Statistically significant results at the alpha = 0.05 level are bolded.

The matched logistic regression models adjust for the following covariates: age, literacy status (except for ‘Being able to read’ and ‘Post-primary education’), location of residence (urban/rural), gravidity status (except for ‘Young age at 1 st birth’), religion, and country (country fixed effects were omitted from the Bayesian regressions for ‘Young age at 1 st birth’ and ‘Problem getting permission to seek healthcare’).

aAmong married and/or ever married women (or those in a union).

bAmong sexually active women.

cAmong primi/multiparous women.

Being able to read decreased the odds of VF by 13 % (95 % Credible Intervals (CrI): 1 % to 23 %). The impact of having completed some post-primary education also reduced the odds of VF by 10 % (95 % CrI: -6 % to 24 %) but the effect did not reach statistical significance. For these two determinants, it is likely that gravidity status lies on the causal pathway between literacy/education and occurrence of VF. If that is the case, the effect size measures reported above should be interpreted as the direct effect of literacy/education on VF (i.e., the effect not mediated through gravidity). By not controlling for gravidity status, we can calculate the total effect of literacy/education. The total effect of being literate is a 20 % reduction in the odds of VF (95 % CrI: 10 % to 30 %). For post-primary education, the total effect is a 21 % reduction in the odds of VF (95 % CrI: 7 % to 34 %).

FGM had little effect on the odds of VF, after adjusting for outcome misclassification. Women with a short stature had odds of VF that were 31 % (95 % CrI: 2 % to 68 %) higher than their taller counterparts. Among the sample of ever married women (or in a union), the odds of having had VF for those that experienced intimate partner sexual violence were 2.13 times higher than those that never had (95 % CrI: 1.60-2.86). This finding was confirmed in the subsample of 13 surveys that asked all women (never married and ever/currently married) if they had ever experienced sexual violence (from anyone) with an odds ratio of 2.22 (95 % CrI: 1.72-2.90). Among sexually active women, the odds of VF for those that had sexual intercourse before the age of 14 were 41 % (95 % CrI: 16 % to 71 %) higher than those that had a sexual debut at an older age. Expanding our sample by including women that have not begun their sexually active life had little impact on this effect size estimate (odds ratio (OR) = 1.38; 95 % CrI: 1.14-1.66). Both of these findings are in line with the one from age at first birth. Indeed, having had a first live birth before the age of 14 was associated with odds of VF that were 39 % higher (95 % CrI: 1.04-1.82) than those that had their first birth at older ages. Finally, having difficulty obtaining permission to seek health care was associated with increased odds of reporting VF symptoms but this effect did not reach statistical significance (OR = 1.20; 95 % CrI: 0.99-1.47).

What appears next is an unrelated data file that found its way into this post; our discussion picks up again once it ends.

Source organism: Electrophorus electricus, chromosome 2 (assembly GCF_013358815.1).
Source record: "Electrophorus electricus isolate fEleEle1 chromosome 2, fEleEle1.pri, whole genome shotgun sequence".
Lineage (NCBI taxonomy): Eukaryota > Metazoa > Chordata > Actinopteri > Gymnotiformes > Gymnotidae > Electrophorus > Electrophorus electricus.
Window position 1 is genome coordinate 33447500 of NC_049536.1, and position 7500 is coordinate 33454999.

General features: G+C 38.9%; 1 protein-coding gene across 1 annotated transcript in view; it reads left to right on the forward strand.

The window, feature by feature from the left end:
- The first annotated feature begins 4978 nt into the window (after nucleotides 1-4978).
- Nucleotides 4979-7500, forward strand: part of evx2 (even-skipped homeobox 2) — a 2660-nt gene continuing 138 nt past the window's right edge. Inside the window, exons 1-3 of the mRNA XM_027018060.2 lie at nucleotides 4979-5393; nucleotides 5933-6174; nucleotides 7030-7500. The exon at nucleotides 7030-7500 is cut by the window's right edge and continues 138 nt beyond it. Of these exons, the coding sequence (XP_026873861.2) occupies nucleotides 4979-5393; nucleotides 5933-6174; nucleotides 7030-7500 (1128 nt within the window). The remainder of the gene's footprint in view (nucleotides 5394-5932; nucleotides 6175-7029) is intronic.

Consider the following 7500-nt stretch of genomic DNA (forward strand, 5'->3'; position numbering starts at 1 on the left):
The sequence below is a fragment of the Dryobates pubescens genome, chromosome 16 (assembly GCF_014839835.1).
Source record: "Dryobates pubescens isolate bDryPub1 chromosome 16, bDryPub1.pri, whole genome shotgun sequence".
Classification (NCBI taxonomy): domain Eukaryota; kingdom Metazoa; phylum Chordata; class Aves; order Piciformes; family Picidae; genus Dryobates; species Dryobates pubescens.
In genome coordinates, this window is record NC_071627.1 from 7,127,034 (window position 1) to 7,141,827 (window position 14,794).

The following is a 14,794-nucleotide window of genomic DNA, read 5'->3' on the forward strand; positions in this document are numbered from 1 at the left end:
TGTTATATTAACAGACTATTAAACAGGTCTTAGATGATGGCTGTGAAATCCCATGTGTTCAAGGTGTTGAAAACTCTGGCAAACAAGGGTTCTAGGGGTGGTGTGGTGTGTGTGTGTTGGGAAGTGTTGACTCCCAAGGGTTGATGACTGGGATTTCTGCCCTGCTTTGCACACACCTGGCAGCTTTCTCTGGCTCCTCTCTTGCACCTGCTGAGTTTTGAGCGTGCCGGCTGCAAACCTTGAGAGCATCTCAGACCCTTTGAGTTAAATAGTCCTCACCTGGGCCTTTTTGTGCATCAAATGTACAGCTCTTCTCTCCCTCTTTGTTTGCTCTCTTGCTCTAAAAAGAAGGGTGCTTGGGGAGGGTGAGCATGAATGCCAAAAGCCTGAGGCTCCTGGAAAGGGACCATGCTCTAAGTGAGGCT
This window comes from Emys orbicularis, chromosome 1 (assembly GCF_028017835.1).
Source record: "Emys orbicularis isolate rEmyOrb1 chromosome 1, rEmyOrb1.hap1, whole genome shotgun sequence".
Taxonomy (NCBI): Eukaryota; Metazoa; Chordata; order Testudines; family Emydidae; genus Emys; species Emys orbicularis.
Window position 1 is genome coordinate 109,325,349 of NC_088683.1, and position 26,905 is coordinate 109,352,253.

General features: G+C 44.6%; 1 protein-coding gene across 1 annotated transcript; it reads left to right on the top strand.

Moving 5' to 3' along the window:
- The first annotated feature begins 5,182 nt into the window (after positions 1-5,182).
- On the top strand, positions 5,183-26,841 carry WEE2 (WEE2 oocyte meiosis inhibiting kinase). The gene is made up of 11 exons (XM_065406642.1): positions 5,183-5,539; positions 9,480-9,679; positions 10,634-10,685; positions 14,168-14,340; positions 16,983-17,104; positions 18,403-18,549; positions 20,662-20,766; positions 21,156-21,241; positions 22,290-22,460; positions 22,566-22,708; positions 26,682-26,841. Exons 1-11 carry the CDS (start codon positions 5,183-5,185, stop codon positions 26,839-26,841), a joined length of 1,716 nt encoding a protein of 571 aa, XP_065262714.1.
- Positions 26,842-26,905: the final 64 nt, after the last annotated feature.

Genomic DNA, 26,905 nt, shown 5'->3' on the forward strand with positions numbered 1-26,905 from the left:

Discussion

Main findings

Pooling data from up to 27 population-based surveys conducted in sub-Saharan Africa, we identified the following risk factors for VF: illiteracy, short stature, sexual violence, young age at first sexual intercourse, and young age at first birth. These results corroborate findings from previous studies on the importance of some individual-level risk factors for obstetric fistulas [12, 13, 15, 43]. Short stature, early sexual debut and young age at first birth are risk factors that are related, among other things (e.g., cultural practices, women’s status, access to family planning), to a woman’s anthropometry. Women that were young at first sex/birth, with immature pelvic bones, and women of short stature have increased incidence of cephalo-pelvic disproportion, which is a known risk for obstructed labor [44]. Illiteracy has been found to significantly increase the odds of VF and its effect went beyond that mediated by gravidity status. In contrast, we found no significant direct effect of post-primary education on VF occurrence. This could be explained by the fact that literacy was objectively measured whereas the quality of primary education in sub-Saharan Africa varies widely, even within the same geographical region [45]. Alternatively, it is possible that education beyond primary school has no impact on VF incidence, suggesting that fistula sufferers are the most disadvantaged of the disadvantaged. We did not evidence any relationship between FGM and VF. The DHS/MICS questionnaire, however, did not enable us to investigate if the most severe forms of FGM, such as infibulation and gishiri cutting, are risk factors for VF. Experience of intimate partner violence had a large effect on VF occurrence, as reported previously [31]. Taken together, these results suggest that empowerment and improvement of women’s status could play a key role in reducing the burden of VF in sub-Saharan Africa.

Strengths and limitations

A number of strengths characterize this study. First, we have conducted what is believed to be the largest population-based analysis of risk factors for VF, pooling data from up to 23 countries (27 surveys) in sub-Saharan Africa. Second, we explicitly modeled uncertainty of self-reports of VF symptoms using a Bayesian Latent C lass model whereas the few other studies that have examined risk factors for VF using DHS/MICS surveys did not perform such adjustments. Finally, we used a doubly-robust method for inferences as a safeguard to bias of effect size estimates.